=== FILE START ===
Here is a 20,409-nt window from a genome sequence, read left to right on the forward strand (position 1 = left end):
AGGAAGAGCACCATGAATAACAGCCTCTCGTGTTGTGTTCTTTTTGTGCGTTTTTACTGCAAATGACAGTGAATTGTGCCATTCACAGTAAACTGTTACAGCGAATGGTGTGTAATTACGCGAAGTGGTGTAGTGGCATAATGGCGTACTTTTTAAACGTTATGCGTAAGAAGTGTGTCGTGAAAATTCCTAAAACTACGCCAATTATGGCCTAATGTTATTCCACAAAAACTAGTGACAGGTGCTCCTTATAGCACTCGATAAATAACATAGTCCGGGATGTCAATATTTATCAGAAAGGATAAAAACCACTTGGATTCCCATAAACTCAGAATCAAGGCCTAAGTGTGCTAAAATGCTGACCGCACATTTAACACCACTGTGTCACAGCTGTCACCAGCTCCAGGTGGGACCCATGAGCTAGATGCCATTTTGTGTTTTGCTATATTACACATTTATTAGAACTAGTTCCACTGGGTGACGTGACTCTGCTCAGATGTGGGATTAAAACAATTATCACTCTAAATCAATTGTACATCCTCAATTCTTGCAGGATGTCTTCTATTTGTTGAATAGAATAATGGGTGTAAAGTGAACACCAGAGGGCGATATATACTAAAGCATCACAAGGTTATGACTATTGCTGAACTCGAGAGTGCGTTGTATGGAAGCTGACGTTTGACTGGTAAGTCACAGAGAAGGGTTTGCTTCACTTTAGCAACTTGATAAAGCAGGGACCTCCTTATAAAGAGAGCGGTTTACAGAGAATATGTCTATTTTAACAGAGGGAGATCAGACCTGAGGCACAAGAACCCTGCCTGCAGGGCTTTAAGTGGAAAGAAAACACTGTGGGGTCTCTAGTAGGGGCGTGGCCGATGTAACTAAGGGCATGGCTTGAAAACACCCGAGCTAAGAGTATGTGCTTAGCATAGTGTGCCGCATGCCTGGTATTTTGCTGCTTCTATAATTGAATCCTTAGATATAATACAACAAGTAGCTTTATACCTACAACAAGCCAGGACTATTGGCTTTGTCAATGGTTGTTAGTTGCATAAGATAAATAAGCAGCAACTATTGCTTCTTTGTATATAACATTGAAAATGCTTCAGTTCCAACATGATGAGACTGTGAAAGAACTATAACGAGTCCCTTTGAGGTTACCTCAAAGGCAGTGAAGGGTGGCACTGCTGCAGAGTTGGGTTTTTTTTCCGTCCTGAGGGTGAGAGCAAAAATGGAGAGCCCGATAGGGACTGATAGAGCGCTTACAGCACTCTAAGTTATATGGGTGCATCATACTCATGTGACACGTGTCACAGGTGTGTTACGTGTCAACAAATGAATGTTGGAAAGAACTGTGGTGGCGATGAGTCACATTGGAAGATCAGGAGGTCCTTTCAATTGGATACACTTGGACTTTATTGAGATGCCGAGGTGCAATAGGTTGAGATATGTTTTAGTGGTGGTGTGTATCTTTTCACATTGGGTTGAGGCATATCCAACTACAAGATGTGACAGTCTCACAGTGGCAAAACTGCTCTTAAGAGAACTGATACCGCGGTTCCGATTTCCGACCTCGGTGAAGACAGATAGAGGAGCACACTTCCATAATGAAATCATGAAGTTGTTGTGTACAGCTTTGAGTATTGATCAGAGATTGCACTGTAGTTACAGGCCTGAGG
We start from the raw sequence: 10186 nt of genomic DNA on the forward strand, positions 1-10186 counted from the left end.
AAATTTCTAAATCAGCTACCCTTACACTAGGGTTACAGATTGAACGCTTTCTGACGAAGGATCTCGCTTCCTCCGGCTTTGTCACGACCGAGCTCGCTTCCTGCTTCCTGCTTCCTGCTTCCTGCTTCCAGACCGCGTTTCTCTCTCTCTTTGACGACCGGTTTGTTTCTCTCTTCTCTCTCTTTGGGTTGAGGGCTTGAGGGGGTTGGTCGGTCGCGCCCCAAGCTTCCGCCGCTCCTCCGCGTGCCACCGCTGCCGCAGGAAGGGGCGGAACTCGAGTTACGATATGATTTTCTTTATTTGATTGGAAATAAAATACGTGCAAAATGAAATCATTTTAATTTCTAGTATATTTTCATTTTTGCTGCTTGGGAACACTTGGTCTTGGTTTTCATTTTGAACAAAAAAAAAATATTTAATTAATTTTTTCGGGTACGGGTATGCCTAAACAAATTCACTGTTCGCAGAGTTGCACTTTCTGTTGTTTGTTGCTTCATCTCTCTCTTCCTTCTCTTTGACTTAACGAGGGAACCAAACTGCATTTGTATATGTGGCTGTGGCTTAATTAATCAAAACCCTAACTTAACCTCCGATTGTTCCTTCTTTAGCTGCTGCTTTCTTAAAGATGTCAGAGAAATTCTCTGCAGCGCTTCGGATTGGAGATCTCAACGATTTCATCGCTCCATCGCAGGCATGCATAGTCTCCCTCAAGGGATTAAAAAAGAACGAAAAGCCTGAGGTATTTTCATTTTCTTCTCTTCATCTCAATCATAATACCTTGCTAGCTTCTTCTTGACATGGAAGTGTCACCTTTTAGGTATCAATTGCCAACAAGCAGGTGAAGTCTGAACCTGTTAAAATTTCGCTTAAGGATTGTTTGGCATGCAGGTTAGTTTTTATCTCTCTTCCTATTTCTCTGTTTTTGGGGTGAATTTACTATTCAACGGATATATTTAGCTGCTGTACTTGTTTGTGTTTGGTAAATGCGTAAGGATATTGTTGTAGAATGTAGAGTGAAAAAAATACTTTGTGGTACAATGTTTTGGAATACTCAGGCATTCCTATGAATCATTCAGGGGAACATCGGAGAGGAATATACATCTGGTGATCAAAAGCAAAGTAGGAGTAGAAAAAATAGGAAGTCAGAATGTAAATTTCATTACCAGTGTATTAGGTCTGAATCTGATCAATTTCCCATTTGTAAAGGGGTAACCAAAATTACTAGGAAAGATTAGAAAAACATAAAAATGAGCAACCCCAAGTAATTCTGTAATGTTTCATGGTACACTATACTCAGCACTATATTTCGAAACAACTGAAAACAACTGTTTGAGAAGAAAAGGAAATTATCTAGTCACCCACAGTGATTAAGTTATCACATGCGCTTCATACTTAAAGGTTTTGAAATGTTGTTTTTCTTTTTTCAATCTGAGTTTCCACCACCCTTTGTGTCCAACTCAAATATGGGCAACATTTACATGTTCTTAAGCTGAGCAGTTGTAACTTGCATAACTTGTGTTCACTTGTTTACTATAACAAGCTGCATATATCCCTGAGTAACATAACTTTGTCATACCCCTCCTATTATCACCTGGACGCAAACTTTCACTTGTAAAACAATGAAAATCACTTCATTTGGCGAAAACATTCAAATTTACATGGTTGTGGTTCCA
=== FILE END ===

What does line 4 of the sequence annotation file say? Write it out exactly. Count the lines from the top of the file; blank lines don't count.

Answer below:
AAATTTCTAAATCAGCTACCCTTACACTAGGGTTACAGATTGAACGCTTTCTGACGAAGGATCTCGCTTCCTCCGGCTTTGTCACGACCGAGCTCGCTTCCTGCTTCCTGCTTCCTGCTTCCTGCTTCCAGACCGCGTTTCTCTCTCTCTTTGACGACCGGTTTGTTTCTCTCTTCTCTCTCTTTGGGTTGAGGGCTTGAGGGGGTTGGTCGGTCGCGCCCCAAGCTTCCGCCGCTCCTCCGCGTGCCACCGCTGCCGCAGGAAGGGGCGGAACTCGAGTTACGATATGATTTTCTTTATTTGATTGGAAATAAAATACGTGCAAAATGAAATCATTTTAATTTCTAGTATATTTTCATTTTTGCTGCTTGGGAACACTTGGTCTTGGTTTTCATTTTGAACAAAAAAAAAATATTTAATTAATTTTTTCGGGTACGGGTATGCCTAAACAAATTCACTGTTCGCAGAGTTGCACTTTCTGTTGTTTGTTGCTTCATCTCTCTCTTCCTTCTCTTTGACTTAACGAGGGAACCAAACTGCATTTGTATATGTGGCTGTGGCTTAATTAATCAAAACCCTAACTTAACCTCCGATTGTTCCTTCTTTAGCTGCTGCTTTCTTAAAGATGTCAGAGAAATTCTCTGCAGCGCTTCGGATTGGAGATCTCAACGATTTCATCGCTCCATCGCAGGCATGCATAGTCTCCCTCAAGGGATTAAAAAAGAACGAAAAGCCTGAGGTATTTTCATTTTCTTCTCTTCATCTCAATCATAATACCTTGCTAGCTTCTTCTTGACATGGAAGTGTCACCTTTTAGGTATCAATTGCCAACAAGCAGGTGAAGTCTGAACCTGTTAAAATTTCGCTTAAGGATTGTTTGGCATGCAGGTTAGTTTTTATCTCTCTTCCTATTTCTCTGTTTTTGGGGTGAATTTACTATTCAACGGATATATTTAGCTGCTGTACTTGTTTGTGTTTGGTAAATGCGTAAGGATATTGTTGTAGAATGTAGAGTGAAAAAAATACTTTGTGGTACAATGTTTTGGAATACTCAGGCATTCCTATGAATCATTCAGGGGAACATCGGAGAGGAATATACATCTGGTGATCAAAAGCAAAGTAGGAGTAGAAAAAATAGGAAGTCAGAATGTAAATTTCATTACCAGTGTATTAGGTCTGAATCTGATCAATTTCCCATTTGTAAAGGGGTAACCAAAATTACTAGGAAAGATTAGAAAAACATAAAAATGAGCAACCCCAAGTAATTCTGTAATGTTTCATGGTACACTATACTCAGCACTATATTTCGAAACAACTGAAAACAACTGTTTGAGAAGAAAAGGAAATTATCTAGTCACCCACAGTGATTAAGTTATCACATGCGCTTCATACTTAAAGGTTTTGAAATGTTGTTTTTCTTTTTTCAATCTGAGTTTCCACCACCCTTTGTGTCCAACTCAAATATGGGCAACATTTACATGTTCTTAAGCTGAGCAGTTGTAACTTGCATAACTTGTGTTCACTTGTTTACTATAACAAGCTGCATATATCCCTGAGTAACATAACTTTGTCATACCCCTCCTATTATCACCTGGACGCAAACTTTCACTTGTAAAACAATGAAAATCACTTCATTTGGCGAAAACATTCAAATTTACATGGTTGTGGTTCCA